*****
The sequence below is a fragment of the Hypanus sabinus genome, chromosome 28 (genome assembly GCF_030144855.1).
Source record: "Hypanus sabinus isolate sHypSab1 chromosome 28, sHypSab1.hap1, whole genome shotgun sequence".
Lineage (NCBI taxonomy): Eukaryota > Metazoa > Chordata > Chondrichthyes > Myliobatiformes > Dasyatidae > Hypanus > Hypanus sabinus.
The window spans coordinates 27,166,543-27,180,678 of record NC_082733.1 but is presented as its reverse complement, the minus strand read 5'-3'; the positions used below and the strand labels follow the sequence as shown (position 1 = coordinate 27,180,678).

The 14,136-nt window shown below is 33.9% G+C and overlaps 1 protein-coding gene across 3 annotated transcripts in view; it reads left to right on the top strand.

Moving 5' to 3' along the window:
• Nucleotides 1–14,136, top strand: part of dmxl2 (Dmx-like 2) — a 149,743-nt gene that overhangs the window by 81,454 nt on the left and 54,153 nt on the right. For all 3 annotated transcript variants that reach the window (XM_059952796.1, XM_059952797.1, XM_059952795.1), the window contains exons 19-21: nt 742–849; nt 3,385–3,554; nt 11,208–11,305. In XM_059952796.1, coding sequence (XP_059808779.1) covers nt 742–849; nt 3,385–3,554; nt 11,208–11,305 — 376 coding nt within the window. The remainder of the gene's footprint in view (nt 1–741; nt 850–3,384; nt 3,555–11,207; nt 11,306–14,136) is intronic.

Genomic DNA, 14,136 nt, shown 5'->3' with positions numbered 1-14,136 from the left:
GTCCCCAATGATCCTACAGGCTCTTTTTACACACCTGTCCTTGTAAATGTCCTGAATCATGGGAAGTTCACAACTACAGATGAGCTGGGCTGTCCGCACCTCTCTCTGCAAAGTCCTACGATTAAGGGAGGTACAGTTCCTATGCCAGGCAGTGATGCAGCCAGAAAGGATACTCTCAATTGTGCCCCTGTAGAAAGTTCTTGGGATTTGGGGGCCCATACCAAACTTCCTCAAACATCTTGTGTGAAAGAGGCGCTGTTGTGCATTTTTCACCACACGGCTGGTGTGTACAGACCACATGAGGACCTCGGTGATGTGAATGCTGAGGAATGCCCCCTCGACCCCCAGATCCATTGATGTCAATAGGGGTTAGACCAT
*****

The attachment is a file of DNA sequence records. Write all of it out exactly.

The sequence below is a fragment of the Hypanus sabinus genome, chromosome 28 (genome assembly GCF_030144855.1).
Source record: "Hypanus sabinus isolate sHypSab1 chromosome 28, sHypSab1.hap1, whole genome shotgun sequence".
Lineage (NCBI taxonomy): Eukaryota > Metazoa > Chordata > Chondrichthyes > Myliobatiformes > Dasyatidae > Hypanus > Hypanus sabinus.
The window spans coordinates 27,166,543-27,180,678 of record NC_082733.1 but is presented as its reverse complement, the minus strand read 5'-3'; the positions used below and the strand labels follow the sequence as shown (position 1 = coordinate 27,180,678).

The 14,136-nt window shown below is 33.9% G+C and overlaps 1 protein-coding gene across 3 annotated transcripts in view; it reads left to right on the top strand.

Moving 5' to 3' along the window:
• Nucleotides 1–14,136, top strand: part of dmxl2 (Dmx-like 2) — a 149,743-nt gene that overhangs the window by 81,454 nt on the left and 54,153 nt on the right. For all 3 annotated transcript variants that reach the window (XM_059952796.1, XM_059952797.1, XM_059952795.1), the window contains exons 19-21: nt 742–849; nt 3,385–3,554; nt 11,208–11,305. In XM_059952796.1, coding sequence (XP_059808779.1) covers nt 742–849; nt 3,385–3,554; nt 11,208–11,305 — 376 coding nt within the window. The remainder of the gene's footprint in view (nt 1–741; nt 850–3,384; nt 3,555–11,207; nt 11,306–14,136) is intronic.

Genomic DNA, 14,136 nt, shown 5'->3' with positions numbered 1-14,136 from the left:
GTCCCCAATGATCCTACAGGCTCTTTTTACACACCTGTCCTTGTAAATGTCCTGAATCATGGGAAGTTCACAACTACAGATGAGCTGGGCTGTCCGCACCTCTCTCTGCAAAGTCCTACGATTAAGGGAGGTACAGTTCCTATGCCAGGCAGTGATGCAGCCAGAAAGGATACTCTCAATTGTGCCCCTGTAGAAAGTTCTTGGGATTTGGGGGCCCATACCAAACTTCCTCAAACATCTTGTGTGAAAGAGGCGCTGTTGTGCATTTTTCACCACACGGCTGGTGTGTACAGACCACATGAGGACCTCGGTGATGTGAATGCTGAGGAATGCCCCCTCGACCCCCAGATCCATTGATGTCAATAGGGGTTAGACCAT